Louise Brooks dressed up, Ziegfeld style (1929, The Canary Murder Case)

Music Industry: Razzle Dazzle vs Music (Part 1)

Of course the entertainment industry has always been full of flash and pizazz. Just take a look at the Ziegfeld Follies from the early 1900s. But in the arts there seems to be a constant tug of war going on between the razzle dazzle and the musical concepts or talent. At what point do we accept completely canned and squashed performances for the sake of watching a performer jump up and down in a shiny outfit with an elaborate set? Entertainment is meant to be a little magical, I know, but I personally don’t want it to turn into a complete house of mirrors.

I understand that lip syncing and pre-recorded vocals are not the choice of the performer at times. A huge performance, where dancing and acrobatics are expected, can make breath support and diction a little strained, and it’s a liability.

Lately I have felt like the music Grinch when I talk to people who don’t know much about the music industry. Sometimes I want to blurt out “She didn’t write any of her songs!”, or “His family was in the business, and that’s why he gets paid millions to jump around stage in a unitard shouting things that don’t make sense”, or “her voice as been auto tuned to the point of no return”. However, that would not be fair and it would also be really obnoxious of me. For the same reason that viewers of reality TV are often not aware of the amount of production work a ‘reality’ show entails, many people just wanted to enjoy what they are listening to without being told that the singer is just famous due to connections and money, or that they may or may not have songwriting or vocal abilities. Same goes for our food–sometimes consumers choose not to read the ingredients of a product.

After being asked about a particular performer over the weekend and feeling like I was telling a child that Santa did not exist, I suddenly felt quite awful for being so negative about the performer. I felt that she bulked up her name in the industry by her antics and image, while her songwriting ability did not seem great to me, and her vocals-while good-were not outstanding.  It seemed so formulaic. Want to get noticed? Ditch your roots, change your look to something that pops out, change your name, put out a single that ruffles some feathers…and this is a route many performers go down.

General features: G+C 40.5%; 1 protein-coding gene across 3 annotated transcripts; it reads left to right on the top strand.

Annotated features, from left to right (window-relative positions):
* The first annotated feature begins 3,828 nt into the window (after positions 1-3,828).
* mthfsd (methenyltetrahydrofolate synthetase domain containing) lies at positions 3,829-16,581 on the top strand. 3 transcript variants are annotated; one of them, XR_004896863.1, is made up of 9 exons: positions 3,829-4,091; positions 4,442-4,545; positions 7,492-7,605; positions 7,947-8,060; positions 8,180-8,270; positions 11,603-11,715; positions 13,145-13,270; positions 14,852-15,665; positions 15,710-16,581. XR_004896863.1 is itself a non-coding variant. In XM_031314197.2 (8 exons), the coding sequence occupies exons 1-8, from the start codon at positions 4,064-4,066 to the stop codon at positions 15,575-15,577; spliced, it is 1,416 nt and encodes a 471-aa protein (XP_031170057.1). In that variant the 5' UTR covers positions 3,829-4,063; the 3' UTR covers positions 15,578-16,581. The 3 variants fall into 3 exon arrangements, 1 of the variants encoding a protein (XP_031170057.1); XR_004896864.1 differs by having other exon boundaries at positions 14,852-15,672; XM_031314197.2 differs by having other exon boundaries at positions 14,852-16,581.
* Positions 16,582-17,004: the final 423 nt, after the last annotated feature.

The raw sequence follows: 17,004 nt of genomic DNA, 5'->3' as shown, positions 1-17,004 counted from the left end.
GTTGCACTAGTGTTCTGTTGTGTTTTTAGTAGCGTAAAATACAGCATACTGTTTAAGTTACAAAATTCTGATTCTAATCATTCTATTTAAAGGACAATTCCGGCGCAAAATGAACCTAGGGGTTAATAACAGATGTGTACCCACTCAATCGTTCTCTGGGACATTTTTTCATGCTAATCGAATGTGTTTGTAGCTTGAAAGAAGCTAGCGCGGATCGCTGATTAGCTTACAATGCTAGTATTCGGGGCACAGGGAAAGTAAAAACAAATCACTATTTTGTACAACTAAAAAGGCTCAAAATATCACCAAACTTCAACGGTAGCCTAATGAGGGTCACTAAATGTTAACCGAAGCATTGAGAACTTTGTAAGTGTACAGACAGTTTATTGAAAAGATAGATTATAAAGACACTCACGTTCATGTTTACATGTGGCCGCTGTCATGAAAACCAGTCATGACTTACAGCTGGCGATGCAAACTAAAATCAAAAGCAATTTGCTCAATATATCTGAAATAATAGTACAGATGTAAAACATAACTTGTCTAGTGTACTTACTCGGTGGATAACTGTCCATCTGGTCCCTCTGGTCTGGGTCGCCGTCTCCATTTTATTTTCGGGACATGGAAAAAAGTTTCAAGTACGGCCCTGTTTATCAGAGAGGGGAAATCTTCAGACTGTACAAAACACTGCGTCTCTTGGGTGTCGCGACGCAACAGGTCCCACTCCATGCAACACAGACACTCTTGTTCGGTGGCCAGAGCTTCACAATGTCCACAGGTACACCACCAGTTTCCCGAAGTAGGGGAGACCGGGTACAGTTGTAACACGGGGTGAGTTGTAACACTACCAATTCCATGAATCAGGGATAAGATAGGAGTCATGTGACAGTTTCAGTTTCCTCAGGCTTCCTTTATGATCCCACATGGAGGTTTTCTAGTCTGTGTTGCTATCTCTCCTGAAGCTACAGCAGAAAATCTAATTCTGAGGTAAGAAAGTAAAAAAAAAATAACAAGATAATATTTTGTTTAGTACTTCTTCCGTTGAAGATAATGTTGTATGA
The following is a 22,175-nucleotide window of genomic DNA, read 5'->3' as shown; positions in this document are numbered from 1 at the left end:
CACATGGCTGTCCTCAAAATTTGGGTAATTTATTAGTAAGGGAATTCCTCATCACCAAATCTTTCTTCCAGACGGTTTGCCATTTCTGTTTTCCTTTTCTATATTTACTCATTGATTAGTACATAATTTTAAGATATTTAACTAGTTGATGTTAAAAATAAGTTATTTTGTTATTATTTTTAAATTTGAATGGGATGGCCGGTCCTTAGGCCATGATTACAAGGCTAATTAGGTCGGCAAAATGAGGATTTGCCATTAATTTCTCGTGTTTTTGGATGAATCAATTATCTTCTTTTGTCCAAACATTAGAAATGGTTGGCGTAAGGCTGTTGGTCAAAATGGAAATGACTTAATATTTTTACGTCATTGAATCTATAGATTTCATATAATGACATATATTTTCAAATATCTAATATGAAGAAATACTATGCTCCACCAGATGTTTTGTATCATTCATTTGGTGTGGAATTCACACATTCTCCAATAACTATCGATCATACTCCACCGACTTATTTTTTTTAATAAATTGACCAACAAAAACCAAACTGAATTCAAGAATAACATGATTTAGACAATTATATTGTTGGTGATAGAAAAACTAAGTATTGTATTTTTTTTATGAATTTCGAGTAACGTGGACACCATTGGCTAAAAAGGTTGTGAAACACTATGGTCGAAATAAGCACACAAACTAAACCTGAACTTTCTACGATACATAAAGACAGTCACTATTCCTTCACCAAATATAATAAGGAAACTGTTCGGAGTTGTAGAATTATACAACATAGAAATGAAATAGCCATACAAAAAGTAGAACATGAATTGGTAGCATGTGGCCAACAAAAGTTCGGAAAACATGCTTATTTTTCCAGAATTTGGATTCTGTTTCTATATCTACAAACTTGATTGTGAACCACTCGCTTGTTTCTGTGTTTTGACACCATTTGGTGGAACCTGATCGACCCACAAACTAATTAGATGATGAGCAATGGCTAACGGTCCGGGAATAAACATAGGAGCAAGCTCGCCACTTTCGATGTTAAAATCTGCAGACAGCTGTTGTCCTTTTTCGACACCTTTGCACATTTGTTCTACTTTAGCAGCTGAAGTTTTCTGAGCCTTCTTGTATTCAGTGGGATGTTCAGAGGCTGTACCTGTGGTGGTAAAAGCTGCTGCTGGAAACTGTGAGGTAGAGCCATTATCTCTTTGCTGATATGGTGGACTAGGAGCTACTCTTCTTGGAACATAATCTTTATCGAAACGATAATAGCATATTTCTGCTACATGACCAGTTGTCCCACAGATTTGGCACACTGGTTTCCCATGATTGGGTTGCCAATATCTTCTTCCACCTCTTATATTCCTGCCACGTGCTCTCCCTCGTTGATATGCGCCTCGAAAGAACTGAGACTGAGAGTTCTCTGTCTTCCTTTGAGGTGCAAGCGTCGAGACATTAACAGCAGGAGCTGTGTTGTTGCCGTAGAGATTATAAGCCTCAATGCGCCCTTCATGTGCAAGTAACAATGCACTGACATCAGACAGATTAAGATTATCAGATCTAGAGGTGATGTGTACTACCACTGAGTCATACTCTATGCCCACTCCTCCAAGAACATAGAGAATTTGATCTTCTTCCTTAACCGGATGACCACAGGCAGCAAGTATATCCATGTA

Louise Brooks dressed up, Ziegfeld style (1929, The Canary Murder Case)

So, I guess my ‘Part 1′ to this debate is…what is the threshold for taking entertainment over talent? Are we OK with talent being dancing and big costumes, even if the individual is making money by being marketed as a singer? These entertainers bring happiness to many, despite how much musical ability we think or know is there. And it’s not exactly Max Martin who is on the cover of Bop Magazine. Is he?

Again, I have been sitting on these thoughts for a while. Reading this pulled me toward writing about it, which I would recommend taking a look at:

Santigold ‘Disappointed’ With The State Of Modern Music.

I want to hear your thoughts before round 2! Comment here, Facebook.com/LaParadiddle, and on Twitter!

2 thoughts on “Music Industry: Razzle Dazzle vs Music (Part 1)

  1. Pingback: Music Industry: Razzle Dazzle vs Music (Part 2) « LaParadiddle

  2. Pingback: LaParadiddle.com’s Women In Music Part 3 | LaParadiddle

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